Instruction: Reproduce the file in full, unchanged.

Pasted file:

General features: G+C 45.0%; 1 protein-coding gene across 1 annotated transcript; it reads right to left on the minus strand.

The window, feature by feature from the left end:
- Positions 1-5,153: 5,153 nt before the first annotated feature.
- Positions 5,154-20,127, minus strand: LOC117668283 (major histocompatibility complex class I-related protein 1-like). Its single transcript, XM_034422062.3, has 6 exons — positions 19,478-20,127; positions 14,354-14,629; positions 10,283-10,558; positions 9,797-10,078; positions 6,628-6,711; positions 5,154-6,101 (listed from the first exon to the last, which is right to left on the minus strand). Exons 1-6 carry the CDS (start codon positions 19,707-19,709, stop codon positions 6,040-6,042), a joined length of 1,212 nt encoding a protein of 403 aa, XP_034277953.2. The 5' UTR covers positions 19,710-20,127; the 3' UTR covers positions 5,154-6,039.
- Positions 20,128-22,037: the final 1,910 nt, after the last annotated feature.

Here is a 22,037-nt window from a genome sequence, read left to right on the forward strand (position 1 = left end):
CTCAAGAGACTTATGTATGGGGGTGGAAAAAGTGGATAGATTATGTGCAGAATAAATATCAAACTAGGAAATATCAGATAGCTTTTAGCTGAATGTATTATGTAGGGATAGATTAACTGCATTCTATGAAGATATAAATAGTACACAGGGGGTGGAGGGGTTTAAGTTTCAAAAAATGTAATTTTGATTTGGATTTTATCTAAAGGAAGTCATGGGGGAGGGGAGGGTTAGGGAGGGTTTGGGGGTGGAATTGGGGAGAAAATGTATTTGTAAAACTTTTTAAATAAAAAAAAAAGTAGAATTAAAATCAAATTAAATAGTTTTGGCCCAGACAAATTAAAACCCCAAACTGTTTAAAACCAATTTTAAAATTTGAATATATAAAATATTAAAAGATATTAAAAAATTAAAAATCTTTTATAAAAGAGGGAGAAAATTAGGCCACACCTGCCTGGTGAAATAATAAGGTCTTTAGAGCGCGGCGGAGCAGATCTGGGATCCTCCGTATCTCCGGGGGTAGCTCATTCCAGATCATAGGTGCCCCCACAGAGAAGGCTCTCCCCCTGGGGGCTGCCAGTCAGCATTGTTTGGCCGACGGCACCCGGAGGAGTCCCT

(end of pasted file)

General features: G+C 45.0%; 1 protein-coding gene across 1 annotated transcript; it reads right to left on the minus strand.

The window, feature by feature from the left end:
- Positions 1-5,153: 5,153 nt before the first annotated feature.
- Positions 5,154-20,127, minus strand: LOC117668283 (major histocompatibility complex class I-related protein 1-like). Its single transcript, XM_034422062.3, has 6 exons — positions 19,478-20,127; positions 14,354-14,629; positions 10,283-10,558; positions 9,797-10,078; positions 6,628-6,711; positions 5,154-6,101 (listed from the first exon to the last, which is right to left on the minus strand). Exons 1-6 carry the CDS (start codon positions 19,707-19,709, stop codon positions 6,040-6,042), a joined length of 1,212 nt encoding a protein of 403 aa, XP_034277953.2. The 5' UTR covers positions 19,710-20,127; the 3' UTR covers positions 5,154-6,039.
- Positions 20,128-22,037: the final 1,910 nt, after the last annotated feature.

Here is a 22,037-nt window from a genome sequence, read left to right on the forward strand (position 1 = left end):
CTCAAGAGACTTATGTATGGGGGTGGAAAAAGTGGATAGATTATGTGCAGAATAAATATCAAACTAGGAAATATCAGATAGCTTTTAGCTGAATGTATTATGTAGGGATAGATTAACTGCATTCTATGAAGATATAAATAGTACACAGGGGGTGGAGGGGTTTAAGTTTCAAAAAATGTAATTTTGATTTGGATTTTATCTAAAGGAAGTCATGGGGGAGGGGAGGGTTAGGGAGGGTTTGGGGGTGGAATTGGGGAGAAAATGTATTTGTAAAACTTTTTAAATAAAAAAAAAAGTAGAATTAAAATCAAATTAAATAGTTTTGGCCCAGACAAATTAAAACCCCAAACTGTTTAAAACCAATTTTAAAATTTGAATATATAAAATATTAAAAGATATTAAAAAATTAAAAATCTTTTATAAAAGAGGGAGAAAATTAGGCCACACCTGCCTGGTGAAATAATAAGGTCTTTAGAGCGCGGCGGAGCAGATCTGGGATCCTCCGTATCTCCGGGGGTAGCTCATTCCAGATCATAGGTGCCCCCACAGAGAAGGCTCTCCCCCTGGGGGCTGCCAGTCAGCATTGTTTGGCCGACGGCACCCGGAGGAGTCCCT